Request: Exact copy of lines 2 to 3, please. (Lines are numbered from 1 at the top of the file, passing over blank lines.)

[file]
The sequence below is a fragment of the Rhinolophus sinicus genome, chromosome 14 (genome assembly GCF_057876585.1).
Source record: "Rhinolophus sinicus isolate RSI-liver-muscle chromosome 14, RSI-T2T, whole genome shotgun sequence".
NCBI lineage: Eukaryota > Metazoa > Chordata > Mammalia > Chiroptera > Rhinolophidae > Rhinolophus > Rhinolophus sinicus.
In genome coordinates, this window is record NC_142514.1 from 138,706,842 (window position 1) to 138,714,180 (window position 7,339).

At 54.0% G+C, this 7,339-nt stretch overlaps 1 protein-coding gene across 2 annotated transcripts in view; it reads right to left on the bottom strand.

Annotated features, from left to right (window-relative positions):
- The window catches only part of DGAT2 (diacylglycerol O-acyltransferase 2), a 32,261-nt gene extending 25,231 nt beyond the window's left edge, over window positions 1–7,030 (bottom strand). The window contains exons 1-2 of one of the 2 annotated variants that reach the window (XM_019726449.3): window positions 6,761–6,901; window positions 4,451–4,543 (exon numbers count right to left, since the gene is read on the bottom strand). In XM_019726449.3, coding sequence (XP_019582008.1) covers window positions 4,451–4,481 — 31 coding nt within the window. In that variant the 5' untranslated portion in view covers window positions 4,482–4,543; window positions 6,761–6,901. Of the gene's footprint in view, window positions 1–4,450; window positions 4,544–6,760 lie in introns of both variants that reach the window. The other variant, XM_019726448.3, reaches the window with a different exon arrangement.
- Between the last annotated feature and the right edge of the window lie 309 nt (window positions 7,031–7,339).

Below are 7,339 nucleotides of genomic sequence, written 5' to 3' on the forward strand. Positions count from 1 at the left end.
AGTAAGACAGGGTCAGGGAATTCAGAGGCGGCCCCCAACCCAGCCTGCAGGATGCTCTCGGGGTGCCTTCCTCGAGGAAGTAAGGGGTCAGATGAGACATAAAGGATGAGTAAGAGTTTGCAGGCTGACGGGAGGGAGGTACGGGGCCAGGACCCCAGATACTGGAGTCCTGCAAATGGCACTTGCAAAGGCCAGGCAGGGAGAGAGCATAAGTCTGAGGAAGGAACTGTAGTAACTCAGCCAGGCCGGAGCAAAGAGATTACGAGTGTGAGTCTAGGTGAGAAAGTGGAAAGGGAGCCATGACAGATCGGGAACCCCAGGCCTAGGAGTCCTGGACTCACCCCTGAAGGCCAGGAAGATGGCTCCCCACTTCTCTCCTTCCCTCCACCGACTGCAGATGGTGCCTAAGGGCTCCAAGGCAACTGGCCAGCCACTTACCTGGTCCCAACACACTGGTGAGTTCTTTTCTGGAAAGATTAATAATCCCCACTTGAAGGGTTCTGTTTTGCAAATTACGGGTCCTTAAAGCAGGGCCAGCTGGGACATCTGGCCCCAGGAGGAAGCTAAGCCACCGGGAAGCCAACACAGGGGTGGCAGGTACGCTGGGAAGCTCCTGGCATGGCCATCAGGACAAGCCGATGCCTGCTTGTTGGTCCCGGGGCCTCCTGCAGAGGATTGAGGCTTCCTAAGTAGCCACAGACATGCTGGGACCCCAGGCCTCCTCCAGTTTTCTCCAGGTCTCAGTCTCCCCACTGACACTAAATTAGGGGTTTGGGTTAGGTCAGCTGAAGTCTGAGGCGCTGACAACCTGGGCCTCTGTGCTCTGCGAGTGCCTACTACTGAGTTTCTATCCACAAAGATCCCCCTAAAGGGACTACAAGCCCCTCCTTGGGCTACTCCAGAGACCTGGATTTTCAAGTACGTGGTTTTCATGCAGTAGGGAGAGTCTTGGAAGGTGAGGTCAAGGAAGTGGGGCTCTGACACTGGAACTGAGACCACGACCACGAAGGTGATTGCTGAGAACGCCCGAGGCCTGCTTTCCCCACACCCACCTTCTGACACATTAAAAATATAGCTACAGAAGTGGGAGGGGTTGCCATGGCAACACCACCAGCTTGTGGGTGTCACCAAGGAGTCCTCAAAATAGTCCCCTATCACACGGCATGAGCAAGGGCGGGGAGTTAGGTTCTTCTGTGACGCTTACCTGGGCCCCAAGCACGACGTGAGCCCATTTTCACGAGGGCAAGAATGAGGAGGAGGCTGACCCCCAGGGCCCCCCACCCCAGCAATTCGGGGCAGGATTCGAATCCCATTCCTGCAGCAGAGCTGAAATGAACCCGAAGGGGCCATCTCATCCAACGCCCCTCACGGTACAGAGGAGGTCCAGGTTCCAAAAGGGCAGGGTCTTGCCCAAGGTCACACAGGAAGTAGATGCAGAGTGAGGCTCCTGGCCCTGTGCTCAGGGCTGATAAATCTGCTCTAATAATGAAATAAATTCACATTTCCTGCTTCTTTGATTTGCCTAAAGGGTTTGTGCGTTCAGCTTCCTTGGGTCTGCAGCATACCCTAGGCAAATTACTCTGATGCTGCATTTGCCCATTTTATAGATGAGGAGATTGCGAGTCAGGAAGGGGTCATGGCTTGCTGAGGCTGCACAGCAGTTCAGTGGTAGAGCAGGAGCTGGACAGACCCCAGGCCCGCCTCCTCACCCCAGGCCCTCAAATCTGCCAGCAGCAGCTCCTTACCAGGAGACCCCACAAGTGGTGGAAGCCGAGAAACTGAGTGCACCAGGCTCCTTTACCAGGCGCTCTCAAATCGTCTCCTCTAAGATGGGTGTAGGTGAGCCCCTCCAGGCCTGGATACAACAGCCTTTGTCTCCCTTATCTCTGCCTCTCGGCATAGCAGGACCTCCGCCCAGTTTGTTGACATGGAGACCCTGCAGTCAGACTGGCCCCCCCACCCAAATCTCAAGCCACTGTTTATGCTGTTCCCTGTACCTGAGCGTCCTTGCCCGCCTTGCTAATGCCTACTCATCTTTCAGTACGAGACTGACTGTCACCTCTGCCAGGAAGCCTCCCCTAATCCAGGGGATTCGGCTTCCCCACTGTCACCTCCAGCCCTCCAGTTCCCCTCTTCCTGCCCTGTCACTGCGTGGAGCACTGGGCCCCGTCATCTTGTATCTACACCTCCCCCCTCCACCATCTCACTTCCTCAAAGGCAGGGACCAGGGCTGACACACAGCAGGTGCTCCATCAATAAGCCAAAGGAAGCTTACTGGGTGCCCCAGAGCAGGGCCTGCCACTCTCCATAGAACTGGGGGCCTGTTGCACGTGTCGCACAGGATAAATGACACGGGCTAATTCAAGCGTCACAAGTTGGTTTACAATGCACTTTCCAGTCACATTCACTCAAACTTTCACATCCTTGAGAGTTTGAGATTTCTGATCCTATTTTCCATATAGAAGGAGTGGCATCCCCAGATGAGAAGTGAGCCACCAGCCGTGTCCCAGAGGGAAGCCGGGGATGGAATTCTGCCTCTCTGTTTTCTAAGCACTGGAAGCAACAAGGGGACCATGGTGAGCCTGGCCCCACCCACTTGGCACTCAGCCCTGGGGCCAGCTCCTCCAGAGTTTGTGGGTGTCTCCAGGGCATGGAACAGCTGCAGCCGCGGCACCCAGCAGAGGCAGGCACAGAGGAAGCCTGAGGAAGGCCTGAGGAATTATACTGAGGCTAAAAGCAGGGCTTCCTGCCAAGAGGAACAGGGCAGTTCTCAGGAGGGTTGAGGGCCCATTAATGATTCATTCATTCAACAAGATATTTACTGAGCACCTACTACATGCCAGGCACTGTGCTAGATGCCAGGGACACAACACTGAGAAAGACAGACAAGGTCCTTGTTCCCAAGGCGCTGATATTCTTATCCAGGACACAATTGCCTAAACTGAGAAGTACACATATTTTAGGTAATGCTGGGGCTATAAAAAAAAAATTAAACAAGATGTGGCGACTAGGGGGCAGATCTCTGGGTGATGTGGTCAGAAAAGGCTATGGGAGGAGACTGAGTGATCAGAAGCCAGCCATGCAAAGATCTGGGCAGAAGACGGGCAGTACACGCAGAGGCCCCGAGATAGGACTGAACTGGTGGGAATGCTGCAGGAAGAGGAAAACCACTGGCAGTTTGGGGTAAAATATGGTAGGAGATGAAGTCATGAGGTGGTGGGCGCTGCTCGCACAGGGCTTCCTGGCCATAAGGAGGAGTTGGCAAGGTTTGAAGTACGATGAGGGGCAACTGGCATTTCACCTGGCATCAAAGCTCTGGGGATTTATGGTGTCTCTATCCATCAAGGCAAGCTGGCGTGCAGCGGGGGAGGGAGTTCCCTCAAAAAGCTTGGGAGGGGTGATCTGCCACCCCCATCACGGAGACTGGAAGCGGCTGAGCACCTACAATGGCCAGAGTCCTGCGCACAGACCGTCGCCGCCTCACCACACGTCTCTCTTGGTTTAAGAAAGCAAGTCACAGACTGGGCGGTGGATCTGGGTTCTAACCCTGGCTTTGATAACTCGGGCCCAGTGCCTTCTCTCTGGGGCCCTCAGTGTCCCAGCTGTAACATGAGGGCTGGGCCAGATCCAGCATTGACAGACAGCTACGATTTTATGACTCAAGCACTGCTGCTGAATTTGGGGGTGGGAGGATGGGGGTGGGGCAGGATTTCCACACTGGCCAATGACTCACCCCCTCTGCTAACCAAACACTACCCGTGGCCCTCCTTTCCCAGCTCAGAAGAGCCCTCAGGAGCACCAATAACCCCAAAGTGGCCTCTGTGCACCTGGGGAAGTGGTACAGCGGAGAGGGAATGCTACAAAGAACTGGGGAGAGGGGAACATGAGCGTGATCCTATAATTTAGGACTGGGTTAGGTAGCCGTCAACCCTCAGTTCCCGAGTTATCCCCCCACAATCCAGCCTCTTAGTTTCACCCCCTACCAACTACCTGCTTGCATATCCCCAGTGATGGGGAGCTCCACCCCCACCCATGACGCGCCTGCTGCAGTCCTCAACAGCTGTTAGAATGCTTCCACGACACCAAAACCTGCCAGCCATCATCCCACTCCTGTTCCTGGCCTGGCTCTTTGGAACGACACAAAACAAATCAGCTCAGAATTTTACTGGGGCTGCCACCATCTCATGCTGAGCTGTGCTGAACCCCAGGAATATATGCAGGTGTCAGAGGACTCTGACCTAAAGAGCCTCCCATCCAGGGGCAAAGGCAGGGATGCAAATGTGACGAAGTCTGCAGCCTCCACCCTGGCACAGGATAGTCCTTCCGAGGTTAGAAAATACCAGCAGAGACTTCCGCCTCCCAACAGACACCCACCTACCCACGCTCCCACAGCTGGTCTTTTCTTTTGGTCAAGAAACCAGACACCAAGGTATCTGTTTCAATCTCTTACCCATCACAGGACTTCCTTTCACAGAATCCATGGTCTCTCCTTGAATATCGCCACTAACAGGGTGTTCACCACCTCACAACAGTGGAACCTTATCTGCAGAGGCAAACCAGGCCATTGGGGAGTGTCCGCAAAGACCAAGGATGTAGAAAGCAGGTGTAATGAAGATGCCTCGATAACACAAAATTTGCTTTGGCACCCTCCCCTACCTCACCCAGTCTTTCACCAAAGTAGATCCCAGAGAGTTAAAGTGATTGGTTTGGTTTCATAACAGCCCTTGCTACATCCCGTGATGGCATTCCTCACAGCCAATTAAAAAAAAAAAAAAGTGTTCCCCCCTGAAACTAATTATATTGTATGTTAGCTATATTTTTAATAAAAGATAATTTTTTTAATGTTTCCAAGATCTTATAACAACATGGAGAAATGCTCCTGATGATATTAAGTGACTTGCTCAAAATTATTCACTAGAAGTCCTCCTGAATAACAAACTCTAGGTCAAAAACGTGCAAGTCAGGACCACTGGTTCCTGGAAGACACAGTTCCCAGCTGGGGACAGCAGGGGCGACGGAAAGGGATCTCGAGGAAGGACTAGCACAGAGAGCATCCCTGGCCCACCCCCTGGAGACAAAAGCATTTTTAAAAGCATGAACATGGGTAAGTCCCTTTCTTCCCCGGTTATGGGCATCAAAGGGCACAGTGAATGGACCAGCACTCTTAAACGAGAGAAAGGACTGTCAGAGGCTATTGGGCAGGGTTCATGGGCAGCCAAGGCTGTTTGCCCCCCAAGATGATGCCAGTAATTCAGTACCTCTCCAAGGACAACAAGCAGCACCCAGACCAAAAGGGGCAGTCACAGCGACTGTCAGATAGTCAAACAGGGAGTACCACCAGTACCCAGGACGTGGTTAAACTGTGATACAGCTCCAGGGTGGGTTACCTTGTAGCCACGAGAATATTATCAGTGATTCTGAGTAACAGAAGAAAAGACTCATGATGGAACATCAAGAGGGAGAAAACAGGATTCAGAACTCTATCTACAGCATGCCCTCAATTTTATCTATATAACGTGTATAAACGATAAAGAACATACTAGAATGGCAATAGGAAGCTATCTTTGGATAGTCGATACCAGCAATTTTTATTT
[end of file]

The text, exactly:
Source record: "Rhinolophus sinicus isolate RSI-liver-muscle chromosome 14, RSI-T2T, whole genome shotgun sequence".
NCBI lineage: Eukaryota > Metazoa > Chordata > Mammalia > Chiroptera > Rhinolophidae > Rhinolophus > Rhinolophus sinicus.